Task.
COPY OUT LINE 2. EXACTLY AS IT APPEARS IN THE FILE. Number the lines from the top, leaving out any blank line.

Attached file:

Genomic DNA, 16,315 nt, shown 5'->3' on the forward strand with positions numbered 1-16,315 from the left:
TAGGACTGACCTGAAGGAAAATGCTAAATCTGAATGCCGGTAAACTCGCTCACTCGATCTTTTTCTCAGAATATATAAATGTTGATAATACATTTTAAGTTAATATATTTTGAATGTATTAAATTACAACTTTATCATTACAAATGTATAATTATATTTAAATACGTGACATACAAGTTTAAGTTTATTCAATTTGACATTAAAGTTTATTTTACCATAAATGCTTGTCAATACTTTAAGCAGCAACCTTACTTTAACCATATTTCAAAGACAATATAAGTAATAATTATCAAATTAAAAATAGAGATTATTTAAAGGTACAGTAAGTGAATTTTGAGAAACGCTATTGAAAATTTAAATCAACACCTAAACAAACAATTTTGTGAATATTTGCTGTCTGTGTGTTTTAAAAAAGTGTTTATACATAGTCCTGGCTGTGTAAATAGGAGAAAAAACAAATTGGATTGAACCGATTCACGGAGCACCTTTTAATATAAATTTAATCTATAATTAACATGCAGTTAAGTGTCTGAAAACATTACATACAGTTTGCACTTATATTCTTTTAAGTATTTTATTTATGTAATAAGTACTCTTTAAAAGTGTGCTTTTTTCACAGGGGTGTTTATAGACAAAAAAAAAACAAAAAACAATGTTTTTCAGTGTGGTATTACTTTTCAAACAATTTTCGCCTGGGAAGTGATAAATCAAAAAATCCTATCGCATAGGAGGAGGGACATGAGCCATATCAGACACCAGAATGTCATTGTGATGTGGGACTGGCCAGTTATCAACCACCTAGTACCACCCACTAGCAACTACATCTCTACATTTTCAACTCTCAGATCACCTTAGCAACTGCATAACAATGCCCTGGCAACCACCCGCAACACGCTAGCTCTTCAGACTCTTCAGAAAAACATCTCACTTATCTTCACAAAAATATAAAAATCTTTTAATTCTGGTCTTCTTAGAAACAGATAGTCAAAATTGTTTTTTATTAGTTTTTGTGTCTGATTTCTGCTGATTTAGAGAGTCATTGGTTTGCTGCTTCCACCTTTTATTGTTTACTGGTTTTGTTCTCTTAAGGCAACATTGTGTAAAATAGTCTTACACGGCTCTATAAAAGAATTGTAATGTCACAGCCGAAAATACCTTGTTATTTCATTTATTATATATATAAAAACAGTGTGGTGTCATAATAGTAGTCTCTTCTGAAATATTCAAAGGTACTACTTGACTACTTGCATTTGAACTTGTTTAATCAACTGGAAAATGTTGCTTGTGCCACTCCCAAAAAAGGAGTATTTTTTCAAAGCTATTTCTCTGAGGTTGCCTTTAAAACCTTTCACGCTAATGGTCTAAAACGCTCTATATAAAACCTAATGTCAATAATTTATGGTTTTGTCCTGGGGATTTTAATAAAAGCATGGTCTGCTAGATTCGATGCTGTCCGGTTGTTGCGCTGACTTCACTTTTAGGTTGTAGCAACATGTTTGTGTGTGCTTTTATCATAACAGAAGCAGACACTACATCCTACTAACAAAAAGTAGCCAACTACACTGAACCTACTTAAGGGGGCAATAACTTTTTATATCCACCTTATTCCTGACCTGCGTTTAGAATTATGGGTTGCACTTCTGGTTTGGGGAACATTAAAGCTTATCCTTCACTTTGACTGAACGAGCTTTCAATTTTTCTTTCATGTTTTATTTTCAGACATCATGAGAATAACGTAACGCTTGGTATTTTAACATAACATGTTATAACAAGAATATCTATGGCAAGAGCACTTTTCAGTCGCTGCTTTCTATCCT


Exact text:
TAGGACTGACCTGAAGGAAAATGCTAAATCTGAATGCCGGTAAACTCGCTCACTCGATCTTTTTCTCAGAATATATAAATGTTGATAATACATTTTAAGTTAATATATTTTGAATGTATTAAATTACAACTTTATCATTACAAATGTATAATTATATTTAAATACGTGACATACAAGTTTAAGTTTATTCAATTTGACATTAAAGTTTATTTTACCATAAATGCTTGTCAATACTTTAAGCAGCAACCTTACTTTAACCATATTTCAAAGACAATATAAGTAATAATTATCAAATTAAAAATAGAGATTATTTAAAGGTACAGTAAGTGAATTTTGAGAAACGCTATTGAAAATTTAAATCAACACCTAAACAAACAATTTTGTGAATATTTGCTGTCTGTGTGTTTTAAAAAAGTGTTTATACATAGTCCTGGCTGTGTAAATAGGAGAAAAAACAAATTGGATTGAACCGATTCACGGAGCACCTTTTAATATAAATTTAATCTATAATTAACATGCAGTTAAGTGTCTGAAAACATTACATACAGTTTGCACTTATATTCTTTTAAGTATTTTATTTATGTAATAAGTACTCTTTAAAAGTGTGCTTTTTTCACAGGGGTGTTTATAGACAAAAAAAAAACAAAAAACAATGTTTTTCAGTGTGGTATTACTTTTCAAACAATTTTCGCCTGGGAAGTGATAAATCAAAAAATCCTATCGCATAGGAGGAGGGACATGAGCCATATCAGACACCAGAATGTCATTGTGATGTGGGACTGGCCAGTTATCAACCACCTAGTACCACCCACTAGCAACTACATCTCTACATTTTCAACTCTCAGATCACCTTAGCAACTGCATAACAATGCCCTGGCAACCACCCGCAACACGCTAGCTCTTCAGACTCTTCAGAAAAACATCTCACTTATCTTCACAAAAATATAAAAATCTTTTAATTCTGGTCTTCTTAGAAACAGATAGTCAAAATTGTTTTTTATTAGTTTTTGTGTCTGATTTCTGCTGATTTAGAGAGTCATTGGTTTGCTGCTTCCACCTTTTATTGTTTACTGGTTTTGTTCTCTTAAGGCAACATTGTGTAAAATAGTCTTACACGGCTCTATAAAAGAATTGTAATGTCACAGCCGAAAATACCTTGTTATTTCATTTATTATATATATAAAAACAGTGTGGTGTCATAATAGTAGTCTCTTCTGAAATATTCAAAGGTACTACTTGACTACTTGCATTTGAACTTGTTTAATCAACTGGAAAATGTTGCTTGTGCCACTCCCAAAAAAGGAGTATTTTTTCAAAGCTATTTCTCTGAGGTTGCCTTTAAAACCTTTCACGCTAATGGTCTAAAACGCTCTATATAAAACCTAATGTCAATAATTTATGGTTTTGTCCTGGGGATTTTAATAAAAGCATGGTCTGCTAGATTCGATGCTGTCCGGTTGTTGCGCTGACTTCACTTTTAGGTTGTAGCAACATGTTTGTGTGTGCTTTTATCATAACAGAAGCAGACACTACATCCTACTAACAAAAAGTAGCCAACTACACTGAACCTACTTAAGGGGGCAATAACTTTTTATATCCACCTTATTCCTGACCTGCGTTTAGAATTATGGGTTGCACTTCTGGTTTGGGGAACATTAAAGCTTATCCTTCACTTTGACTGAACGAGCTTTCAATTTTTCTTTCATGTTTTATTTTCAGACATCATGAGAATAACGTAACGCTTGGTATTTTAACATAACATGTTATAACAAGAATATCTATGGCAAGAGCACTTTTCAGTCGCTGCTTTCTATCCT